Wednesday Buzz: Design Your Meetings to Delight
Break out of the traditional conference mold and provide human connection opportunities at your next meeting. Also: Tweets are getting longer.
The last thing an event professional wants to do is throw a dud of a meeting. But that might happen if you plan your meetings around lectures instead of memorable experiences.
“We are a culture thirsty for experiences,” writes Megan Denhardt in a recent post for Association Success. “These real-life experiences are gold, which is why people take time away from work and family—and often money out of their own pocket—to travel to and participate at a conference.”
How can you make your conference stand out? By giving your attendees ways to make a human connection with others and scheduling segments that will delight and surprise.
One way to do that is to provide “trending now” sessions throughout the conference to address relevant issues that have arisen in the previous week or two. Attendees are used to hearing about evergreen topics; keep them engaged with newly relevant discussions. “Are there policies recently enforced, global issues, or new mergers and acquisitions affecting your industry?” asks Denhardt. “Save space for these hot-off-the-press conversations.”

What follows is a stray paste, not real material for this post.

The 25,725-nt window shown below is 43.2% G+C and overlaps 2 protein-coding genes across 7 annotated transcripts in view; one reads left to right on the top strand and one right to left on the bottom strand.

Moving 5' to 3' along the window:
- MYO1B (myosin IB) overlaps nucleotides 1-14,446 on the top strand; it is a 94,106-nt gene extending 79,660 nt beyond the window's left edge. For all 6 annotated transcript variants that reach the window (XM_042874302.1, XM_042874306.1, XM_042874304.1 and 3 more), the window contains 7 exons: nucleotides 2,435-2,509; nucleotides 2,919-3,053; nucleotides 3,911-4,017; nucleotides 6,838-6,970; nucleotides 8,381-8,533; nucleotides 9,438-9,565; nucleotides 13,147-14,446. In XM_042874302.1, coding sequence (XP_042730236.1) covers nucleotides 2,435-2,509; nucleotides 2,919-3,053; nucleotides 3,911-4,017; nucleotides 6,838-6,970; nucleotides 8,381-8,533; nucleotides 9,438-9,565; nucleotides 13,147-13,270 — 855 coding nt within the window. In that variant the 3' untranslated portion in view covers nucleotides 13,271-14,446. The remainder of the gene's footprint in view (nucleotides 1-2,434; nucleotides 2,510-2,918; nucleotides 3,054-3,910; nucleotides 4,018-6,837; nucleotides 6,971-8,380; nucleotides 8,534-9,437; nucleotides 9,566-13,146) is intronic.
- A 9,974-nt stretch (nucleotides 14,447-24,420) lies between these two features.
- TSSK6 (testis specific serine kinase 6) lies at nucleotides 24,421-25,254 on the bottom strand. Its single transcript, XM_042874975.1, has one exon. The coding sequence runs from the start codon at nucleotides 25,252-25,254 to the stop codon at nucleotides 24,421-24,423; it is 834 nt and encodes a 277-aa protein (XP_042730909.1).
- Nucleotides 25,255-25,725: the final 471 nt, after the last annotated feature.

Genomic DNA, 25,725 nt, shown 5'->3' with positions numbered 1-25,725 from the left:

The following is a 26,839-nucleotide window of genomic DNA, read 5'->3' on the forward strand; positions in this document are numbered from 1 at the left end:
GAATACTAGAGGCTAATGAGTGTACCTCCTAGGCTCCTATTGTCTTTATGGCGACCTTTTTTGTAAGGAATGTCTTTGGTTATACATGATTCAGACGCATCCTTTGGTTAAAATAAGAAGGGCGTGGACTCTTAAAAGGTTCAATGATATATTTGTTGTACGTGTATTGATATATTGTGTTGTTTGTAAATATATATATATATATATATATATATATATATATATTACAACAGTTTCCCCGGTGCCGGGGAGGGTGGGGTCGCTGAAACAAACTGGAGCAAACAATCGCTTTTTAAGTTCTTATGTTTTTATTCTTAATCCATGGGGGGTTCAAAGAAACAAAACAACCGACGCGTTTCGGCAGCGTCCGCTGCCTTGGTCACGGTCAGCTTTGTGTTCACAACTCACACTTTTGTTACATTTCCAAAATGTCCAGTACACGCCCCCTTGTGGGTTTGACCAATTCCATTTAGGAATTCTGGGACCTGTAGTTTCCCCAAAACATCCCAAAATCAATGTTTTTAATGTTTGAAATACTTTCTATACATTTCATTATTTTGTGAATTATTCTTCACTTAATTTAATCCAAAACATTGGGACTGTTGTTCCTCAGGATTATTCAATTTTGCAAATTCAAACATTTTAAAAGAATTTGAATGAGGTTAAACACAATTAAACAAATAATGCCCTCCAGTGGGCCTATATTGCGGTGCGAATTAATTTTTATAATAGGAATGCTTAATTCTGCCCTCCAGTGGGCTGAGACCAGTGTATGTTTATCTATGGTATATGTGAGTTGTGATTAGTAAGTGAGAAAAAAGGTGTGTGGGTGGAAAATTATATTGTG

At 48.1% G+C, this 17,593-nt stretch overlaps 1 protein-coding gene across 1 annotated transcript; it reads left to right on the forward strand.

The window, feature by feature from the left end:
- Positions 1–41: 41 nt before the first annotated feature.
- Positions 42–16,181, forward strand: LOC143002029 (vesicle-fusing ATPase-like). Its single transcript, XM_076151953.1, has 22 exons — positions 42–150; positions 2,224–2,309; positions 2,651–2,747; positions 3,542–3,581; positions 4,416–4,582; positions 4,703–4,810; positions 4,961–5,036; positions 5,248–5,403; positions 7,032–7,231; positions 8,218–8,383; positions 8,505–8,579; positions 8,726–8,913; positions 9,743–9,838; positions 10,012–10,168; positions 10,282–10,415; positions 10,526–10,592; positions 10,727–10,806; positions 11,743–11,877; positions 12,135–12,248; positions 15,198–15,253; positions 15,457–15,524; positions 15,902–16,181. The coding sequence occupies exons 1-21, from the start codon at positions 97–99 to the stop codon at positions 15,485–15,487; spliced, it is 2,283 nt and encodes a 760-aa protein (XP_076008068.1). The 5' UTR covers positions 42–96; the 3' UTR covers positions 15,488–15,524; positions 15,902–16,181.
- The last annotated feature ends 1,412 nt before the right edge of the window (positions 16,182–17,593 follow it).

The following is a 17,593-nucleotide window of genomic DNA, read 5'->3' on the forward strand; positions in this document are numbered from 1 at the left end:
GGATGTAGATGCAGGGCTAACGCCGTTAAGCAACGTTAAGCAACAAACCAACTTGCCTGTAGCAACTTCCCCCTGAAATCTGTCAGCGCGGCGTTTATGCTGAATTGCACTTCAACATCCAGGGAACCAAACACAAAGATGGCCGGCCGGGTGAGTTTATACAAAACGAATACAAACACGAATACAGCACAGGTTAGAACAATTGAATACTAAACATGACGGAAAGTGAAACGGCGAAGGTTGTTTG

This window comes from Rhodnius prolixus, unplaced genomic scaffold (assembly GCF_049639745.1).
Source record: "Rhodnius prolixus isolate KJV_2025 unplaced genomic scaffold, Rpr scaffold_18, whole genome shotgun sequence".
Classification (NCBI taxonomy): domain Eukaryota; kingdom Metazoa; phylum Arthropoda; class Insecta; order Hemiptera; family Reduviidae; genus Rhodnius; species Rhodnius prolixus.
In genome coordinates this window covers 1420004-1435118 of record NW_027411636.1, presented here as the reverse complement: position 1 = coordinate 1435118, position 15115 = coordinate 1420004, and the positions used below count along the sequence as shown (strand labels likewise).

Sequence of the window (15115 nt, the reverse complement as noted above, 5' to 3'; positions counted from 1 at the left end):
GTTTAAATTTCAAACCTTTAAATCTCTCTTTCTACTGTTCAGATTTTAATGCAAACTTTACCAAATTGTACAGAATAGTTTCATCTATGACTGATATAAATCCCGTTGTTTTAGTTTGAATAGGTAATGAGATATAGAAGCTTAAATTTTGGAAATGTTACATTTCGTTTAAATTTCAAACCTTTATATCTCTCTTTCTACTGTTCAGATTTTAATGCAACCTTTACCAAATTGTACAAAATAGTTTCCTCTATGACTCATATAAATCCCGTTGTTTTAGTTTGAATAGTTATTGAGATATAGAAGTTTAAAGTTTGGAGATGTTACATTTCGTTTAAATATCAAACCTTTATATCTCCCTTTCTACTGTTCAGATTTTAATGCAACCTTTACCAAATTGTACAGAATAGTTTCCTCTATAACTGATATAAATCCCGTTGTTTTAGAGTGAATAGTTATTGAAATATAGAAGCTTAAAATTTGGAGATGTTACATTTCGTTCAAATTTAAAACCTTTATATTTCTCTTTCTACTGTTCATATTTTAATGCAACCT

The post also recommends providing outdoor time for attendees, hiring local musicians to entertain during downtime, and delivering short “sound-bite” learning opportunities.
This is a small change, but a big move for us. 140 was an arbitrary choice based on the 160 character SMS limit. Proud of how thoughtful the team has been in solving a real problem people have when trying to tweet. And at the same time maintaining our brevity, speed, and essence! https://t.co/TuHj51MsTu— jack (@jack) September 26, 2017
Twitter is testing a platform-defining change. Yesterday, the social giant announced it was expanding its 140-character limit by testing 280-character tweets on a small group of users.
Twitter hopes the larger character limit will encourage people to tweet more, Recode reports.
“Twitter executives have discussed the idea of expanding the product’s character limit for years,” writes Kurt Wagner. “In early 2016, Twitter seriously considered expanding the limit to 10,000 characters, but CEO Jack Dorsey ultimately pulled the plug on that update before it was ever rolled out.”
Other Links of Note
Does nonprofit status change the way people think about cultural organizations? Know Your Own Bone looks at the data.
What are your members thinking? Your organization’s employee engagement can tell you a lot, says CMSWire.
Have you lost this leadership skill? Inc. shares one trait that may be key to success.
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